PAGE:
We are what we repeatedly do. Excellence, then, is not an act, but a habit. Aristotle
This post is an exploration of positive and negative accumulation — that is, the effect of doing something (however small or seemingly irrelevant) regularly to the point that its effects compound over time. For me, this often revolves around learning a skill, but I think it’s equally relevant for lifestyle choices such as eating, exercise and even moral choices.
TL;DR: We all have habits, some positive, some negative. If you aspire to become good or even to excel at something, the best way to achieve this is to make that something a habit.
Many people desire to be the best at any given subject, whether that be playing a musical instrument, lifting weights, eating chillis, or Parkrun. They spend their lives pursuing it, every waking hour dreaming about it, and can become crushed and envious to see others excelling in the same field.
You may, however, feel that you’ve failed to do something you wanted to become good at, for example learning to play the guitar. Perhaps that’s due to comparing yourself to John Mayer (after all, comparison is the thief of joy) or perhaps you just need a bit of consistency and encouragement in your approach.
Personally, over time I’ve become more interested in the pursuit of being good at multiple subjects rather than great at one. The variety of it keeps me excited. It’s a beautiful thing to enjoy the satisfaction of doing something well and of reaching the point that I can enjoy the fruits of my labour, knowing that it did indeed take work to get there.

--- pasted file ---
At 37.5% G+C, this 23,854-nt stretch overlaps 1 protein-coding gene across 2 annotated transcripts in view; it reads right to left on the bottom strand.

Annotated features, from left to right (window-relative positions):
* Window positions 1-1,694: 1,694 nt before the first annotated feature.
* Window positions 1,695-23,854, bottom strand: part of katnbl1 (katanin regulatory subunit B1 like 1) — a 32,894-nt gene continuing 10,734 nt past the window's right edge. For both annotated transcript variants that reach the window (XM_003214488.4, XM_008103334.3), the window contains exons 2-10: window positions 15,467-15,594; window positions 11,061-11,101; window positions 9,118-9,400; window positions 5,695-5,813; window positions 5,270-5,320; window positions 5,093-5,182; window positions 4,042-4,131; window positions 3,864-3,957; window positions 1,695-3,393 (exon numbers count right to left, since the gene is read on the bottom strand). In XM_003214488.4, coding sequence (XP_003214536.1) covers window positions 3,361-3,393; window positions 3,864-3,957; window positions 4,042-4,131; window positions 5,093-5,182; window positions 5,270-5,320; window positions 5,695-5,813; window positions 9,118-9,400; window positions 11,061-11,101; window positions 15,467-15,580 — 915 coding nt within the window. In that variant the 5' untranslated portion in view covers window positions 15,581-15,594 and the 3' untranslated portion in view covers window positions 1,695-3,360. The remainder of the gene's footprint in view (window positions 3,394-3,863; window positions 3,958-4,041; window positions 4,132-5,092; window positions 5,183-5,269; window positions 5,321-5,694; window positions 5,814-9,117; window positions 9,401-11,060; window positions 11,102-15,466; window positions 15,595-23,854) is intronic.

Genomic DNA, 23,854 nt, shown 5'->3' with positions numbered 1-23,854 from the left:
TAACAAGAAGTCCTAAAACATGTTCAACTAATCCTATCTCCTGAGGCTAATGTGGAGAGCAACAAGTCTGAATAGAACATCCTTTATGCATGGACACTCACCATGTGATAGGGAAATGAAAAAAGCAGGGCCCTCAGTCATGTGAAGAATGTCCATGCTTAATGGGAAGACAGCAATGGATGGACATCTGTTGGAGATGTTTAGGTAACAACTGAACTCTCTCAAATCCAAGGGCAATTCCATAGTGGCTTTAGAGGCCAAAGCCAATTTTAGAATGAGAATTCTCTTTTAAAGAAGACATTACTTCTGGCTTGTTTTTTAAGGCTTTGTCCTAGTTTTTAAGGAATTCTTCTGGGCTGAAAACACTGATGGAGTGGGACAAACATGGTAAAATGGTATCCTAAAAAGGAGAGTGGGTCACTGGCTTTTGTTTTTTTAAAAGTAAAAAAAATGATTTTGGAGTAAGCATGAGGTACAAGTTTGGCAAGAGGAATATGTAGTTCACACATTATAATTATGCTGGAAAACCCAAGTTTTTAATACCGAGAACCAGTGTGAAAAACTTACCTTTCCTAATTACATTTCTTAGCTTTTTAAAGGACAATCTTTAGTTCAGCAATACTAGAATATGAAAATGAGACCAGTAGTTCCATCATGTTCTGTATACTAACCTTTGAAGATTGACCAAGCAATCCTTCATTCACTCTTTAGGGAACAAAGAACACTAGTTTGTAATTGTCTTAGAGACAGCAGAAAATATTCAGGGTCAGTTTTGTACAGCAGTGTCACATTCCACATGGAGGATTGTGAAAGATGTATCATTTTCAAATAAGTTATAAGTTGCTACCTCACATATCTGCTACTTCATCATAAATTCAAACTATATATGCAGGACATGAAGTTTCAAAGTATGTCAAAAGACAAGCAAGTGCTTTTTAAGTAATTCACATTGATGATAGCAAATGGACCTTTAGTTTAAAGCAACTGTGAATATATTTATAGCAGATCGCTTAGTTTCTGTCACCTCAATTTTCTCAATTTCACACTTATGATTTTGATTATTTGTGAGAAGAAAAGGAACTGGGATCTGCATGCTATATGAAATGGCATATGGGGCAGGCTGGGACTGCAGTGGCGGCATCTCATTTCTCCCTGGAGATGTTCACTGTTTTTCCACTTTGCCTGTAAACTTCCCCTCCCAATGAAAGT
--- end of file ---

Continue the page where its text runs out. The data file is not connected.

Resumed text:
Imagine you’re at the beach, running your hands through the hot, white sand. You may not be inclined to stop to think of the thousands or millions of years that it took for the water to grind the rocks down to pebbles, and pebbles down to sand. As you hold a handful of sand in your palm, that’s the result of many years of gradual effort to produce something new.
As I’m writing this it’s still early in the year, and New Years resolutions often do follow the standard tropes of; run more, learn X, do more of Y, stop Z-ing. I’m all for that, and I think the new year is as good a time as any to take a step back and consider our current trajectory in life.
I’ve noticed a bit of a backlash towards ‘resolutions’ lately, which I think may be due to us either being unrealistic about what we can achieve, or perhaps because of the prevailing cynical attitude that discourages optimism (and I believe is a challenge to all creatives). In the words of Bill Gates,
We always overestimate the change that will occur in the next two years and underestimate the change that will occur in the next ten. Don’t let yourself be lulled into inaction. Bill Gates, from “The Road Ahead,” 1996